"Then" and "than" used to be on my "Hostage 50" list. I had a list of commonly misspelled words, and if students misspelled one of them in a major paper, their grade was held hostage at a fifty until they wrote specified sentences fifty times. For then/than the sentences were:
“Than” is used for comparisons: “She is taller than he.”For years it has bothered me that students confuse these two words, words that reflect distinct logical relationships. According to what I was taught, "then" reflects a temporal relationship (He washed the car, and then played ball.) or a conditional (If it rains, then the picnic is canceled.). "Than," on the other hand, implies a comparison (She is taller than he.). It may be my interest in the relationships between grammatical constructions and logic that has made me so sensitive to this question, but lately I've had to reconsider. Within the last week, I have come across two violations of this rule, both of which were made by widely recognized writers. I did not write down the first, but I think it was in Ayer. The second, by G.K. Chesterton, motivated this page, where I will attempt to collect any further such "violations." As with "But" at the beginning of a sentence, if enough examples are found, then [than?] perhaps the rule should be abandoned.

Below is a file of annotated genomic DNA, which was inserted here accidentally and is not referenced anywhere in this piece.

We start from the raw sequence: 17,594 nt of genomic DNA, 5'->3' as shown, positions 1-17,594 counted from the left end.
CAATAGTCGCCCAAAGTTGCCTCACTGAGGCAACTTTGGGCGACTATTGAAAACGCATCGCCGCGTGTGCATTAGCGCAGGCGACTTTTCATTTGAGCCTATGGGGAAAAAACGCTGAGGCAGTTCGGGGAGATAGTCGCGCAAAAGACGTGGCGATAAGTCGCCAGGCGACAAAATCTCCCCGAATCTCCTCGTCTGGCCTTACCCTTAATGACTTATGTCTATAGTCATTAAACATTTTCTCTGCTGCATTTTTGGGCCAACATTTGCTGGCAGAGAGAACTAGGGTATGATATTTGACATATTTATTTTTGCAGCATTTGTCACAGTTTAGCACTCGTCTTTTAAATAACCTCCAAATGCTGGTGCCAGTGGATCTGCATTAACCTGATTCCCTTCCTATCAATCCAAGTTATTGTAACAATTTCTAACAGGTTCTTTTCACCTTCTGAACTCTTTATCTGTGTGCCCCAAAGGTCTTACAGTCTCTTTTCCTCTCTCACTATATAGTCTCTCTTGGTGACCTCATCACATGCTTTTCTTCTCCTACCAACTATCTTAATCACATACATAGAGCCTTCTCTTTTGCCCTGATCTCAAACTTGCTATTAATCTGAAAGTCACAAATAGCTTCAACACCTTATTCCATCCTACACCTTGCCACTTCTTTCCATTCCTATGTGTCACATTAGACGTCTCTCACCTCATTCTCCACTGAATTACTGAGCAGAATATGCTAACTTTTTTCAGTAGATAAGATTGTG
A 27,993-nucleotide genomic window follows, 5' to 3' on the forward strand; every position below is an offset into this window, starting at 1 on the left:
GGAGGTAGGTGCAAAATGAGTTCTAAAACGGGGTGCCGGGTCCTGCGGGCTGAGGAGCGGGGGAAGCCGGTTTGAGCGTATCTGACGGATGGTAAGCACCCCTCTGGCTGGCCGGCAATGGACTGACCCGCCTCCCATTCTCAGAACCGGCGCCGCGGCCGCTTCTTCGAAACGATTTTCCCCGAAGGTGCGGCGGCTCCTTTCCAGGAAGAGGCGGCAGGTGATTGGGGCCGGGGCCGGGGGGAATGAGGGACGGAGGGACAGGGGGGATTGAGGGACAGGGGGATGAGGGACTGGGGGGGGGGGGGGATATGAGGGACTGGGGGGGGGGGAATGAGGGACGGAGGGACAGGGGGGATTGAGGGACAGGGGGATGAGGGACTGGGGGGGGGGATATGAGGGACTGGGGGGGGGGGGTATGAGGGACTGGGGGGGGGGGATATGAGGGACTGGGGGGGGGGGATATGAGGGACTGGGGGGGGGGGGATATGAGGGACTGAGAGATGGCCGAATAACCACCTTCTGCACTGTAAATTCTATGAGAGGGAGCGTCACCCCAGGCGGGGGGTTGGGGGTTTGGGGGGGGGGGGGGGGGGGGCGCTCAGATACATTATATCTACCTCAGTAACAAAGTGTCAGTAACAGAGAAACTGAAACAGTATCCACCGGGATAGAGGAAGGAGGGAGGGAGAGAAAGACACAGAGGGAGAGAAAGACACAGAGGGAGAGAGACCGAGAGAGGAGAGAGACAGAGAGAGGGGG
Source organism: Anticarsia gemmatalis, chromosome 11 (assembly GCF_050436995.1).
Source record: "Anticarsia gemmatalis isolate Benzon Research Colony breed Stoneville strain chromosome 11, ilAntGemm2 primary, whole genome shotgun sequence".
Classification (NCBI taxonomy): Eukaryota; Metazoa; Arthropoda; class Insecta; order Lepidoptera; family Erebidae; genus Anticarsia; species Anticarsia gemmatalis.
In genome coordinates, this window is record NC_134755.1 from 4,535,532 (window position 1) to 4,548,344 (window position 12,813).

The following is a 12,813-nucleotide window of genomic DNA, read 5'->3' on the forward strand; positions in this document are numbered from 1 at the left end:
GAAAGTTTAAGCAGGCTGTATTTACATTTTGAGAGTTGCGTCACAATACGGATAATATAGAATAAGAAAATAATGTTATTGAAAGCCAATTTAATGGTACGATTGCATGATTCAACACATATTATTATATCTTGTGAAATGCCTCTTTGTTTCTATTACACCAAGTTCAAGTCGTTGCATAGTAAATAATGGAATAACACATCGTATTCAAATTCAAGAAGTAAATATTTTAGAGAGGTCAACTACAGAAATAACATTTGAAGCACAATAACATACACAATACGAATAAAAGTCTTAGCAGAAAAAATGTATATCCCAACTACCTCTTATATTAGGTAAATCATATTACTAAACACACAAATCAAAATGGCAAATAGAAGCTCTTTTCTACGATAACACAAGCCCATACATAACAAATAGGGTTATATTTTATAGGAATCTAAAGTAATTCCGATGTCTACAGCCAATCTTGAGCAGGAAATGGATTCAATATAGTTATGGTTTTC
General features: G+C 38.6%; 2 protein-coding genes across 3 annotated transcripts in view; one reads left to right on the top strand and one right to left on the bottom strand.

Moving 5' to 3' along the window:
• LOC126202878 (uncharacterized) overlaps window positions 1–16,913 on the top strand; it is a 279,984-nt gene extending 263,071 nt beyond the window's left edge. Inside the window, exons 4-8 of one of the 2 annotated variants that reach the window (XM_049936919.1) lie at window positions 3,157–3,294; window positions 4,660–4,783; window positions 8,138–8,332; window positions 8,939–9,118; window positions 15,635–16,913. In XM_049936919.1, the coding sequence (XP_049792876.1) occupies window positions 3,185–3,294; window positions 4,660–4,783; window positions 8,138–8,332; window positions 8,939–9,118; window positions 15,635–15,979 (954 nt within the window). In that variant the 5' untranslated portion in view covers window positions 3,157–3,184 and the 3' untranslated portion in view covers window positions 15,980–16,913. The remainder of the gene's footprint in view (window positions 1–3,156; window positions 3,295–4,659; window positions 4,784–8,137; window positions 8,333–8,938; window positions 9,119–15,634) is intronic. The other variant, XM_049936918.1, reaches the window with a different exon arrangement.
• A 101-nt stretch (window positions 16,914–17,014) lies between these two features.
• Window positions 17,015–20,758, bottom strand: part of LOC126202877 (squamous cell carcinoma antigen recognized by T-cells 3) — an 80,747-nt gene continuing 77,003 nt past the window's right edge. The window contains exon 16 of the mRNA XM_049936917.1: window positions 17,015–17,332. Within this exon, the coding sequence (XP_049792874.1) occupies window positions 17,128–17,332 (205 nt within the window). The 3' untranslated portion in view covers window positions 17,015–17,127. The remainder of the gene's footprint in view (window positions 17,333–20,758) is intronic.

the bold emphasis on "then" or "than" is mine.]
"Jane Austen was born before those bonds which (we are told) protected woman from truth were burst by the Brontës or elaborately untied by George Eliot. Yet the fact remains that Jane Austen knew much more about men then either of them." [G.K. Chesterton, The Victorian Age in Literature. London: Oxford University Press, 1966. 47.]